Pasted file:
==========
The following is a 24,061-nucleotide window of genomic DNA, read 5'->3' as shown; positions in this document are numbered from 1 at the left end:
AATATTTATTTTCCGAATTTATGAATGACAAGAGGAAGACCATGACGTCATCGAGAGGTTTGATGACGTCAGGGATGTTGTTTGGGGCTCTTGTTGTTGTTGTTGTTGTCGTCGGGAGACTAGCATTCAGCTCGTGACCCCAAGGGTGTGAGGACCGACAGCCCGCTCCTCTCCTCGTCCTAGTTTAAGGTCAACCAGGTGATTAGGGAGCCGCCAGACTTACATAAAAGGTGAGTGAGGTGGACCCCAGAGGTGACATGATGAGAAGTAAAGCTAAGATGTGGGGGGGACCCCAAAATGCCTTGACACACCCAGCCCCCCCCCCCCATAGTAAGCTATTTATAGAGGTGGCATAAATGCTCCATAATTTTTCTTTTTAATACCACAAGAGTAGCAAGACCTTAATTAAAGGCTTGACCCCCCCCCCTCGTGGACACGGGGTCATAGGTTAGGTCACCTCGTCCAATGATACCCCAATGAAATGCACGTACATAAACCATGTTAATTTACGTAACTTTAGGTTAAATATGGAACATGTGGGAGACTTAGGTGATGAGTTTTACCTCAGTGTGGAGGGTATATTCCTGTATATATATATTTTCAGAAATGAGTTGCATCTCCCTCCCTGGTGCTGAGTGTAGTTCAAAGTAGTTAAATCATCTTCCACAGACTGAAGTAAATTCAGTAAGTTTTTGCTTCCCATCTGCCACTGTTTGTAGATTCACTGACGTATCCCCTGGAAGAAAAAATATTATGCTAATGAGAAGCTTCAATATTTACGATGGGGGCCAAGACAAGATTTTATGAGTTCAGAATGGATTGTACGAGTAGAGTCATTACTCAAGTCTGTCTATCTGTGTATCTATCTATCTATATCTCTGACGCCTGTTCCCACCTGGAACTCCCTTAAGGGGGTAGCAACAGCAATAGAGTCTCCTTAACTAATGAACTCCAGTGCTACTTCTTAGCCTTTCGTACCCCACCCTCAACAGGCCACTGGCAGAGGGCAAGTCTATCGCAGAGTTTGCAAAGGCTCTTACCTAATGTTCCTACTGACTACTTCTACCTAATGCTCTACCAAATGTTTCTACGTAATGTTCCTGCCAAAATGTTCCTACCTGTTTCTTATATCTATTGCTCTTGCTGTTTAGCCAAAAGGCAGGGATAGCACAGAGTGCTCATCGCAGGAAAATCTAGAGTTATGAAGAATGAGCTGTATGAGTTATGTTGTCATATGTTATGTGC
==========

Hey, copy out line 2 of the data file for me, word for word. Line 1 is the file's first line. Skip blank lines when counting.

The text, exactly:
AATATTTATTTTCCGAATTTATGAATGACAAGAGGAAGACCATGACGTCATCGAGAGGTTTGATGACGTCAGGGATGTTGTTTGGGGCTCTTGTTGTTGTTGTTGTTGTCGTCGGGAGACTAGCATTCAGCTCGTGACCCCAAGGGTGTGAGGACCGACAGCCCGCTCCTCTCCTCGTCCTAGTTTAAGGTCAACCAGGTGATTAGGGAGCCGCCAGACTTACATAAAAGGTGAGTGAGGTGGACCCCAGAGGTGACATGATGAGAAGTAAAGCTAAGATGTGGGGGGGACCCCAAAATGCCTTGACACACCCAGCCCCCCCCCCCCATAGTAAGCTATTTATAGAGGTGGCATAAATGCTCCATAATTTTTCTTTTTAATACCACAAGAGTAGCAAGACCTTAATTAAAGGCTTGACCCCCCCCCCTCGTGGACACGGGGTCATAGGTTAGGTCACCTCGTCCAATGATACCCCAATGAAATGCACGTACATAAACCATGTTAATTTACGTAACTTTAGGTTAAATATGGAACATGTGGGAGACTTAGGTGATGAGTTTTACCTCAGTGTGGAGGGTATATTCCTGTATATATATATTTTCAGAAATGAGTTGCATCTCCCTCCCTGGTGCTGAGTGTAGTTCAAAGTAGTTAAATCATCTTCCACAGACTGAAGTAAATTCAGTAAGTTTTTGCTTCCCATCTGCCACTGTTTGTAGATTCACTGACGTATCCCCTGGAAGAAAAAATATTATGCTAATGAGAAGCTTCAATATTTACGATGGGGGCCAAGACAAGATTTTATGAGTTCAGAATGGATTGTACGAGTAGAGTCATTACTCAAGTCTGTCTATCTGTGTATCTATCTATCTATATCTCTGACGCCTGTTCCCACCTGGAACTCCCTTAAGGGGGTAGCAACAGCAATAGAGTCTCCTTAACTAATGAACTCCAGTGCTACTTCTTAGCCTTTCGTACCCCACCCTCAACAGGCCACTGGCAGAGGGCAAGTCTATCGCAGAGTTTGCAAAGGCTCTTACCTAATGTTCCTACTGACTACTTCTACCTAATGCTCTACCAAATGTTTCTACGTAATGTTCCTGCCAAAATGTTCCTACCTGTTTCTTATATCTATTGCTCTTGCTGTTTAGCCAAAAGGCAGGGATAGCACAGAGTGCTCATCGCAGGAAAATCTAGAGTTATGAAGAATGAGCTGTATGAGTTATGTTGTCATATGTTATGTGC